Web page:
Halfway into the year and all feels pretty good. The last submission was a short, titled "Skin Is Delicious", which I knocked out for an anthology. This is another one of those instances where said publisher is so overwhelmed by the level of work coming their way, as things stand at the moment, they're going with at least a couple of volumes to publish the work rather than turn it away. One of my guys asked me a while back if publishers would do more than one volume to accommodate more of those works. From experience, this is only the second time I've seen it happen so it may be more of a trend here.
I'm thinking back on a question I was asked a few months back. A guy asks me how the writing is going. I say it's going pretty well. The output is slow and steady and even if my work is rejected, more often than not it meets with praise rather than criticism. A nice position to be in but regardless, I'm on the lookout to elevate my game. When I tell said guy this, he mentions novels. To which I reply I've written a couple of novels and a couple of novellas but the works that are published right now are shorts in anthologies.
He then says how do I know people are fiending for my work if I appear with a bunch of other authors?
Okay, he didn't use the word 'fiending', but you get the idea.
And I say he has a point.
So let me back track a little to the basics. I'm an author. My game is to write. Period. Up until now, the muse is a sexy little mover who keeps the creativity coming faster than I can write it, which I appreciate is a nice position to be in. Even with my first foray into the game, I had some vague awareness to build up a small body of work to market myself. At some point, publisher DarkFuse caught my eye - and by then, it was clear to me to get some work out to the paying public. So I caught on to the advantages of short fiction:
it's faster to write
it's faster to edit
it's faster to submit and get a 'yay' or 'nay' decision on.
For me, it also gets very addictive to get yet another story published. But then, if they're in anthologies, just how do you know that the audience is fiending for your work? Besides, would every story you write really be a short one? Not for me.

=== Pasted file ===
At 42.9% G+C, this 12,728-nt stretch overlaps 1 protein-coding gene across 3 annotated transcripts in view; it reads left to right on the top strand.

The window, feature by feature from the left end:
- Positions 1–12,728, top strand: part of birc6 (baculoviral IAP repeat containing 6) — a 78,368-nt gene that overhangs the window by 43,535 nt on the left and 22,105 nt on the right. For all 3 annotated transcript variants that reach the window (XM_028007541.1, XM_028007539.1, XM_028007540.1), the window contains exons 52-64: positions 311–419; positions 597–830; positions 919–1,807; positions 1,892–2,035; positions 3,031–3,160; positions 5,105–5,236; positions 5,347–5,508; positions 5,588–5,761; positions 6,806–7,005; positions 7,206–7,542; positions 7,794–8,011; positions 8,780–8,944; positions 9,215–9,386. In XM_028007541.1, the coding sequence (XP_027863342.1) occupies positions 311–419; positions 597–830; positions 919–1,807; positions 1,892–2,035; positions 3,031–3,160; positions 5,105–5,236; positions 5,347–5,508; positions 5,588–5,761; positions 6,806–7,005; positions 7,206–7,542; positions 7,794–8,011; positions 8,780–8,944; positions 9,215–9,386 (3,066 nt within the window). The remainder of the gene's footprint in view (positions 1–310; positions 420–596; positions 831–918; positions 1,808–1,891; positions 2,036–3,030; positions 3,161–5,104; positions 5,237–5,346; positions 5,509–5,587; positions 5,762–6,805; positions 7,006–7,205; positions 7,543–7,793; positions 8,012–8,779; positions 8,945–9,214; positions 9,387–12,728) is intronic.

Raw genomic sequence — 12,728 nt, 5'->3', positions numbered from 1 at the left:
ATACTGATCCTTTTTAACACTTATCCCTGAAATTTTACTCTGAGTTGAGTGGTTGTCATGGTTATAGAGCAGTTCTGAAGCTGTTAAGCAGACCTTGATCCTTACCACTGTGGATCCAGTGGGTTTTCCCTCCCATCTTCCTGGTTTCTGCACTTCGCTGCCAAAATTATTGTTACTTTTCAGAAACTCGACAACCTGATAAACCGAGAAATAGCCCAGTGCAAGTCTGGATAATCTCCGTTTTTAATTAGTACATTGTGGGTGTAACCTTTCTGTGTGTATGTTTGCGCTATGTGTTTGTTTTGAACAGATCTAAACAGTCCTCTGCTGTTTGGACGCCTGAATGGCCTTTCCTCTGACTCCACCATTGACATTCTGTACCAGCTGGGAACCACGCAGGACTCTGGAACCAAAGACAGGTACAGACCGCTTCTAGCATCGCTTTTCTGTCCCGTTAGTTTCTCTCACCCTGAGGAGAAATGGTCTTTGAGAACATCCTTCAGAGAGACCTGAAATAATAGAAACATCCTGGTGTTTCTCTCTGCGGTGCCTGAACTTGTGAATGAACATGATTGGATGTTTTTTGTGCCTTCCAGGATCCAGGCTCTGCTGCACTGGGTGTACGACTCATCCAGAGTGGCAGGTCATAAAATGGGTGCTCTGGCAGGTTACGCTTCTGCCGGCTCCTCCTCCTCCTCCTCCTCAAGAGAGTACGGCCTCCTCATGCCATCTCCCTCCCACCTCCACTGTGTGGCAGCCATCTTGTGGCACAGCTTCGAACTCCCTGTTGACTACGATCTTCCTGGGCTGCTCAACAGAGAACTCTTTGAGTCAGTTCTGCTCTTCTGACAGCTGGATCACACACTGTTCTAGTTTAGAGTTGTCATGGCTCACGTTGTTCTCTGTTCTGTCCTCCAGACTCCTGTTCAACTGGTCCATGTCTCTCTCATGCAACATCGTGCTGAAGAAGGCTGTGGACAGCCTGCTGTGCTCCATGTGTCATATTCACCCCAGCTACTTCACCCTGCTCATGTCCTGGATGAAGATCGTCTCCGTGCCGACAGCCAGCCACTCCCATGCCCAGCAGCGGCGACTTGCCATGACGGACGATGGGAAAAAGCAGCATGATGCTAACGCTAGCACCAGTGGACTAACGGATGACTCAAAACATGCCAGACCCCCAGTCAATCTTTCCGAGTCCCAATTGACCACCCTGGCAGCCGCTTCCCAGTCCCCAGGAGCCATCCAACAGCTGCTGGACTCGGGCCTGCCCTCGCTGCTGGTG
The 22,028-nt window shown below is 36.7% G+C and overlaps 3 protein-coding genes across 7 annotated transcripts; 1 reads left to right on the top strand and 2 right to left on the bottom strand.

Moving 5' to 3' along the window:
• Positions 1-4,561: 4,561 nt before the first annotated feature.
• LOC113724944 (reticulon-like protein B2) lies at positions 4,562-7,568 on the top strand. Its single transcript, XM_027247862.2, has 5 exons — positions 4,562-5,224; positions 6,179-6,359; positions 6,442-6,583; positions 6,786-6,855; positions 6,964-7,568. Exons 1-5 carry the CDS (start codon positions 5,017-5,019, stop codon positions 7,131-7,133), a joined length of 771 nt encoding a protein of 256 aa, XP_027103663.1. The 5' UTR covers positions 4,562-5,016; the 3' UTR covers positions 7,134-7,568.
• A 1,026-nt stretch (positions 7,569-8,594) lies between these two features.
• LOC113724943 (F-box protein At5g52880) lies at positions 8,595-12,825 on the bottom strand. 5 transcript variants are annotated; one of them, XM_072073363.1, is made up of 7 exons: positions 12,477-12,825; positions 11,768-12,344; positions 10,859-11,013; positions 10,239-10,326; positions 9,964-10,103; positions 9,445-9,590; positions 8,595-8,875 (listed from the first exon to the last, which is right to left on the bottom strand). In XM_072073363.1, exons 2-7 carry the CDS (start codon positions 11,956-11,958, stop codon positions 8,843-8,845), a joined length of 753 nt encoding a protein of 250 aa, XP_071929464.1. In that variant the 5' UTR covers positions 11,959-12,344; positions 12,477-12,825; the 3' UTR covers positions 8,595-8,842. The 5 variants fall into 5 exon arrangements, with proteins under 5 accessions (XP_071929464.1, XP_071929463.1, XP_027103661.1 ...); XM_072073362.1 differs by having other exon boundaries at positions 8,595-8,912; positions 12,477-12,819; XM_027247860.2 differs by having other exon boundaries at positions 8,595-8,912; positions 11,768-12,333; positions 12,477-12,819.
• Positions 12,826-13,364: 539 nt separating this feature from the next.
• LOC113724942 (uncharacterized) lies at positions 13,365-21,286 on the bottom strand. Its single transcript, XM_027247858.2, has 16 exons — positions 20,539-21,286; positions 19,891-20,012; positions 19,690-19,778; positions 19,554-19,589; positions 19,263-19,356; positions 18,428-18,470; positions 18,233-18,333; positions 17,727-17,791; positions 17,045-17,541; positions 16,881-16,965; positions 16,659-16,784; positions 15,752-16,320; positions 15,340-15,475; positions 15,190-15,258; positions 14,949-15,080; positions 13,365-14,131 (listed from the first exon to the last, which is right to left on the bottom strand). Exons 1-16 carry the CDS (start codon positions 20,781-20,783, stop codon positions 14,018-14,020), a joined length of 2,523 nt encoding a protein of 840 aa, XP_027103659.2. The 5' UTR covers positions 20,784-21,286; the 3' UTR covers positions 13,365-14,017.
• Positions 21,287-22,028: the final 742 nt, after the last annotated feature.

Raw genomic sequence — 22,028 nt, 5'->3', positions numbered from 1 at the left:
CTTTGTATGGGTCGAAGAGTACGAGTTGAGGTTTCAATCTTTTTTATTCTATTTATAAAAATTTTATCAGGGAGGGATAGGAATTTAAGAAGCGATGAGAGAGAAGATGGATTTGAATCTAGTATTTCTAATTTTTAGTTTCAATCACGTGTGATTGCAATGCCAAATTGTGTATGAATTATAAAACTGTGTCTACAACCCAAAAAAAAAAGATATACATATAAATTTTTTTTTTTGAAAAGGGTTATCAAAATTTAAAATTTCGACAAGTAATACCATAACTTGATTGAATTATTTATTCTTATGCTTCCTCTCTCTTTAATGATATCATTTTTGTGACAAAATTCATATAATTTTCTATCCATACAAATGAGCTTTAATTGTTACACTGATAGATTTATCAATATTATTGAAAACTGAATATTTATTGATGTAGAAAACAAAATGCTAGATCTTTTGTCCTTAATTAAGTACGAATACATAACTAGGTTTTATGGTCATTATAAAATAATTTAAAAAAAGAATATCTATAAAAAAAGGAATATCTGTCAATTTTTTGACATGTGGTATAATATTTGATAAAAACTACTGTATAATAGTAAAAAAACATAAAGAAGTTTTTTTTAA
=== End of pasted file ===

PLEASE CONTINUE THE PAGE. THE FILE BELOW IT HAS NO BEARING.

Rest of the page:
The longest work I've written over the last year was actually about a year ago - and it's a novella sequel to a short I already have published. For the current list of works I currently have out, the ending of one particular short will probably give away that there's a sequel. I wrote that novella in 3 weeks last summer: the better part of 30,000 words before I flew out to lounge in Toronto, and spent a week editing it at breakneck speed when I got back to submit to Samhain Publishing for a horror anthology. The upshot of this was a response from editor Don D'Auria to say he liked it but unfortunately would reject it. The more I look back on that story, the more it moves me. I don't say that often about any story, regardless of who wrote it.
As an HWA member, one of the joys is getting to read other author material when the Bram Stoker Awards roll near. One piece that blew me away is by Lee Markham, called "The Knife", which I had the good fortune to read a few months back. Did I vote for that work? I'll let you guess. Did I try to message the author and tell him personally? I'll let you guess. Did I spread the word that people buy that book? I'll let you guess. The story just hooked me. It's harsh, dark and well-crafted work. Dare I say, a 'game-changer.' I can think of books that have hooked me on some level for one reason or another: Michael Crichton's "Jurassic Park", "V - East Coast Crisis", Alan Dean Foster's "The Thing"... Game-changers in their own way.
I've not written a novel for a few years now. But I'm looking to adapt and elevate my game, and yes, I already have a number of ideas for novels. Remember, the muse has been sweet to me so far. So all going well, this weekend is where I'll start outlining a new one. If and when it gets into print, I'll know if the audience love it or hate it, so it's all on me. Who knows? Maybe one of y'all will read it and see it as a game-changer.